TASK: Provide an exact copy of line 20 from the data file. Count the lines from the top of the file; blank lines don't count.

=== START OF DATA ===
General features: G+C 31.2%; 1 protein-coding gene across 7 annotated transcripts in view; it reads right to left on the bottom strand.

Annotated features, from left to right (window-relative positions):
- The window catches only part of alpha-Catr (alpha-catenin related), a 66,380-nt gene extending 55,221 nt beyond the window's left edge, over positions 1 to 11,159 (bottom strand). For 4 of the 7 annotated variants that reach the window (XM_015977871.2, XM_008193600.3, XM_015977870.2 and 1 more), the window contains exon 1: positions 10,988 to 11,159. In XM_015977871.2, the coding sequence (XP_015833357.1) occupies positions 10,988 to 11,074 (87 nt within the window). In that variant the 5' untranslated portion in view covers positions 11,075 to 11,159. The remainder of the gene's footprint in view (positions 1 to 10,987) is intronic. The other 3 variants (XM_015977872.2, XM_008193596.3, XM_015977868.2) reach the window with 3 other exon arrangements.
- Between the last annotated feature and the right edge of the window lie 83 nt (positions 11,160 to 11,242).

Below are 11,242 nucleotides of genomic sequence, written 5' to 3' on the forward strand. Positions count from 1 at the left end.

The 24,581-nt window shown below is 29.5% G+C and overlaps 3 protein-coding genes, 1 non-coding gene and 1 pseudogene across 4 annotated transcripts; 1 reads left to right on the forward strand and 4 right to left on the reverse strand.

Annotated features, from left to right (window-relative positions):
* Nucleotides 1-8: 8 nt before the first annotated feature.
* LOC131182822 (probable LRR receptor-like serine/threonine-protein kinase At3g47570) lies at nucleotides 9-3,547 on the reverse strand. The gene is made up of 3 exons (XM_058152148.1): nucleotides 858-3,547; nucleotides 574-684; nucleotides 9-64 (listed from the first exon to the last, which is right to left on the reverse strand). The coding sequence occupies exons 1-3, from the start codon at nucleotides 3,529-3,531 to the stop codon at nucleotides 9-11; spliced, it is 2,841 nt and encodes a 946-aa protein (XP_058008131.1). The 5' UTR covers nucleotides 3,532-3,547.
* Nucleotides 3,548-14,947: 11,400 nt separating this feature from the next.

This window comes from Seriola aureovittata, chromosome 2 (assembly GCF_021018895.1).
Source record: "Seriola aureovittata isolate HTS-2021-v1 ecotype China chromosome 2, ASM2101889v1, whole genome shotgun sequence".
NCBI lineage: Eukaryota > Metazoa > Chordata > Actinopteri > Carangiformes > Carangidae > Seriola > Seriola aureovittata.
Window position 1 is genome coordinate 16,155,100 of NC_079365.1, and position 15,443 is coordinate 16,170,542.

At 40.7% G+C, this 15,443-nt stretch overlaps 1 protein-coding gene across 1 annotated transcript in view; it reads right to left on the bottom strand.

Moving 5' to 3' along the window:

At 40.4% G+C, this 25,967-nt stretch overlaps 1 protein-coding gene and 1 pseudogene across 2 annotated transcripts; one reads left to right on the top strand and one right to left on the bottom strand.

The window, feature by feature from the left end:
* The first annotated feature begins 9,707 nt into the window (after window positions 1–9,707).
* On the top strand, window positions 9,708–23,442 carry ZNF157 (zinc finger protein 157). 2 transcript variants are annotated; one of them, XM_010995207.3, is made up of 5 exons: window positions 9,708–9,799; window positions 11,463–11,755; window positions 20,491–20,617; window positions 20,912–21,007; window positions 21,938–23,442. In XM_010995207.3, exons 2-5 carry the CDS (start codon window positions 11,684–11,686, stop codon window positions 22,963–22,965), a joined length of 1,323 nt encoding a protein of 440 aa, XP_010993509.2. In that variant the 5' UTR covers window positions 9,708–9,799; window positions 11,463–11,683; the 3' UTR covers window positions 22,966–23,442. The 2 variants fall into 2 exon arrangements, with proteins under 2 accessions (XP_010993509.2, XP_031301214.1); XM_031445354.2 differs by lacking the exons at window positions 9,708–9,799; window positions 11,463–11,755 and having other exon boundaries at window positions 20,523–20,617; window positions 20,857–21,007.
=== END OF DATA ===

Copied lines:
* On the top strand, window positions 9,708–23,442 carry ZNF157 (zinc finger protein 157). 2 transcript variants are annotated; one of them, XM_010995207.3, is made up of 5 exons: window positions 9,708–9,799; window positions 11,463–11,755; window positions 20,491–20,617; window positions 20,912–21,007; window positions 21,938–23,442. In XM_010995207.3, exons 2-5 carry the CDS (start codon window positions 11,684–11,686, stop codon window positions 22,963–22,965), a joined length of 1,323 nt encoding a protein of 440 aa, XP_010993509.2. In that variant the 5' UTR covers window positions 9,708–9,799; window positions 11,463–11,683; the 3' UTR covers window positions 22,966–23,442. The 2 variants fall into 2 exon arrangements, with proteins under 2 accessions (XP_010993509.2, XP_031301214.1); XM_031445354.2 differs by lacking the exons at window positions 9,708–9,799; window positions 11,463–11,755 and having other exon boundaries at window positions 20,523–20,617; window positions 20,857–21,007.